Lawyer Says ‘Psychotic Break’ Explains Stepson’s Killing

Lawyer Says ‘Psychotic Break’ Explains Stepson’s Killing
Letecia Stauch appears in El Paso County District Court in Colorado Springs, Colo., on March 11, 2020. (KRDO-TV/The Gazette via AP, Pool)

DENVER—A lawyer for a Colorado woman who repeatedly stabbed and then shot her 11-year-old stepson before driving his body across the country said Friday that the brutality of the attack was the strongest evidence that the killing was the result of a “psychotic break.”

During closing arguments in Letecia Stauch’s murder trial in Colorado Springs, Josh Tolini urged jurors to find her not guilty by reason of insanity. He emphasized that she would be kept confined at the state mental hospital if they reached that verdict in the 2020 killing of Gannon Stauch. Tolini said prosecutors had not shown why the special needs teacher would want to kill the slight 80-pound boy she cared for and lived with in such a violent way.

“This wasn’t a pre-planned calculated killing for some gain. This was a psychotic break fueled by rage attacking a demon from the past,” he said in court before jurors began deliberations.

Prosecutors say Gannon was stabbed 18 times before being hit in the head and then shot by Stauch, suggesting that she first tried to kill him by burning him and drugging him with an opioid. His father, Stauch’s husband Al, was on a National Guard deployment at the time. They say Stauch then put Gannon’s body in a suitcase, drove it across the country in a rented van and threw the suitcase over the side of a bridge in the Florida Panhandle.

Prosecutors are not required to prove a motive but District Attorney Michael Allen said they had shown that Stauch killed Gannon because she hated him and because it was a way to hurt her husband, whom she planned to leave. He pointed to how Stauch had done a Google search for “I don’t like my stepson” and had also researched getting a moving truck and places to live in Florida before killing him.

“The brutality of it speaks to the abject hatred she had for Gannon and the pure determination she had to kill Gannon,” Allen said.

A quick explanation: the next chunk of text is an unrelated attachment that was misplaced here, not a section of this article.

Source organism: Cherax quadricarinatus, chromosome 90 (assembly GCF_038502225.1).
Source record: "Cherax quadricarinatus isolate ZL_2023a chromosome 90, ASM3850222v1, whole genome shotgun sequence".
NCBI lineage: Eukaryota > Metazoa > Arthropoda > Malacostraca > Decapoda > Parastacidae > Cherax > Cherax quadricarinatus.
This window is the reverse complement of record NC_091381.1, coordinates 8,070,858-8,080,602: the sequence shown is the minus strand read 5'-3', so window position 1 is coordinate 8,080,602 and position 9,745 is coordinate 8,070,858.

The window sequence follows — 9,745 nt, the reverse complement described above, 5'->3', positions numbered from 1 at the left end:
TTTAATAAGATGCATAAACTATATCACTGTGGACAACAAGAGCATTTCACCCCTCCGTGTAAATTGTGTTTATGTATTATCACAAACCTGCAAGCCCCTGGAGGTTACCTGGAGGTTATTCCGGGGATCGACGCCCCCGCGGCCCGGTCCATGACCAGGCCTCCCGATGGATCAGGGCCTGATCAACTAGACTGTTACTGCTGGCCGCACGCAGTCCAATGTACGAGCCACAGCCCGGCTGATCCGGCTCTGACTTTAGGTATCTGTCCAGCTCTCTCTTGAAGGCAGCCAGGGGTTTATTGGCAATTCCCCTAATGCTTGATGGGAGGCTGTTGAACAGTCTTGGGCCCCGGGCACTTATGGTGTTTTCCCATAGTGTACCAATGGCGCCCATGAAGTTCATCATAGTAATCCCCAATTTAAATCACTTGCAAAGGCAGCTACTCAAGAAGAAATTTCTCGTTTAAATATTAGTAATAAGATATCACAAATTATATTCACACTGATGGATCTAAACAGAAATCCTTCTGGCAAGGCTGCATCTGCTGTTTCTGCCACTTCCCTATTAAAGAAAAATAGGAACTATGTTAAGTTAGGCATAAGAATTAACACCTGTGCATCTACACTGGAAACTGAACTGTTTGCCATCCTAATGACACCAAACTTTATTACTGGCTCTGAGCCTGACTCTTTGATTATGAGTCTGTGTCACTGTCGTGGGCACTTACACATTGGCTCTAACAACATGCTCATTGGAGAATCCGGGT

Stauch is charged with first-degree murder, first-degree murder of a child by a person in a position of trust, tampering with a deceased human body and tampering with physical evidence.

Experts at the state mental hospital concluded that Stauch had a personality disorder with borderline and narcissistic features but was sane at the time Gannon was killed. Under Colorado law, that means understanding the difference between right and wrong and being able to form the intent to commit a crime.

The defense claims Stauch suffered a psychotic break because of trauma from being physically, emotionally and sexually abused by her mother’s string of partners during her childhood. Its main witness, Dr. Dorothy Lewis, author of the book “Crazy, Not Insane” and featured in an HBO documentary with the same title, concluded Stauch suffered from dissociative identity disorder—when someone has two or more personalities as the result of trauma—and was not sane at the time. Allen pointed out that Lewis did not know how sanity is defined under Colorado law.

Prosecutors have argued that Stauch took steps to cover up her actions—proof that she knew what she did was wrong—and was therefore sane. They said she cleaned up blood in Gannon’s bedroom, where he was killed, and moved his body to various locations to hide it before disposing of it off a bridge that crosses a river flowing into the Gulf of Mexico. It was discovered shortly after by a bridge inspector doing a biennial safety check.

By Colleen Slevin

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